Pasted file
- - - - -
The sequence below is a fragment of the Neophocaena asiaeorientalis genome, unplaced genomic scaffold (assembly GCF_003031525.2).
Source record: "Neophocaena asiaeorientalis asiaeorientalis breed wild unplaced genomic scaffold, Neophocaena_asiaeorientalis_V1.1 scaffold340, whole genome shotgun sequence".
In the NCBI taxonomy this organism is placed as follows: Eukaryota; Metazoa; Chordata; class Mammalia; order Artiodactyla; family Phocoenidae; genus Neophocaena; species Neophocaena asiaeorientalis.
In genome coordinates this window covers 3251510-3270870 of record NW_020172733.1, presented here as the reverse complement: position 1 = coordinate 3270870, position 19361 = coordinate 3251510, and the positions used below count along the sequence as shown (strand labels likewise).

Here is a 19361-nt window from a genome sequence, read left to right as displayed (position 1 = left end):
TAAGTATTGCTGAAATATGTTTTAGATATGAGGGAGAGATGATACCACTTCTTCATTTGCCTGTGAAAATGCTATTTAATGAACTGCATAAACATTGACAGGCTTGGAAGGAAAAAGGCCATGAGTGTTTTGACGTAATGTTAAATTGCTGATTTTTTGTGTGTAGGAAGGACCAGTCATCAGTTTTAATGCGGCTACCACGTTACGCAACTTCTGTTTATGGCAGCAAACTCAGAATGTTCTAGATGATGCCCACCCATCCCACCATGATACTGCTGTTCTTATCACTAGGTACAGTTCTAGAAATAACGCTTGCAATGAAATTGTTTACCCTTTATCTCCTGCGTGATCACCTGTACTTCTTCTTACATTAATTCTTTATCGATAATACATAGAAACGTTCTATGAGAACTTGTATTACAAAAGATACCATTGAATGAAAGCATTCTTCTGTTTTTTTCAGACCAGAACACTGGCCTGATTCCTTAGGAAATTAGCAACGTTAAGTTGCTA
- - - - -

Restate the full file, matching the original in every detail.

The sequence below is a fragment of the Neophocaena asiaeorientalis genome, unplaced genomic scaffold (assembly GCF_003031525.2).
Source record: "Neophocaena asiaeorientalis asiaeorientalis breed wild unplaced genomic scaffold, Neophocaena_asiaeorientalis_V1.1 scaffold340, whole genome shotgun sequence".
In the NCBI taxonomy this organism is placed as follows: Eukaryota; Metazoa; Chordata; class Mammalia; order Artiodactyla; family Phocoenidae; genus Neophocaena; species Neophocaena asiaeorientalis.
In genome coordinates this window covers 3251510-3270870 of record NW_020172733.1, presented here as the reverse complement: position 1 = coordinate 3270870, position 19361 = coordinate 3251510, and the positions used below count along the sequence as shown (strand labels likewise).

Here is a 19361-nt window from a genome sequence, read left to right as displayed (position 1 = left end):
TAAGTATTGCTGAAATATGTTTTAGATATGAGGGAGAGATGATACCACTTCTTCATTTGCCTGTGAAAATGCTATTTAATGAACTGCATAAACATTGACAGGCTTGGAAGGAAAAAGGCCATGAGTGTTTTGACGTAATGTTAAATTGCTGATTTTTTGTGTGTAGGAAGGACCAGTCATCAGTTTTAATGCGGCTACCACGTTACGCAACTTCTGTTTATGGCAGCAAACTCAGAATGTTCTAGATGATGCCCACCCATCCCACCATGATACTGCTGTTCTTATCACTAGGTACAGTTCTAGAAATAACGCTTGCAATGAAATTGTTTACCCTTTATCTCCTGCGTGATCACCTGTACTTCTTCTTACATTAATTCTTTATCGATAATACATAGAAACGTTCTATGAGAACTTGTATTACAAAAGATACCATTGAATGAAAGCATTCTTCTGTTTTTTTCAGACCAGAACACTGGCCTGATTCCTTAGGAAATTAGCAACGTTAAGTTGCTA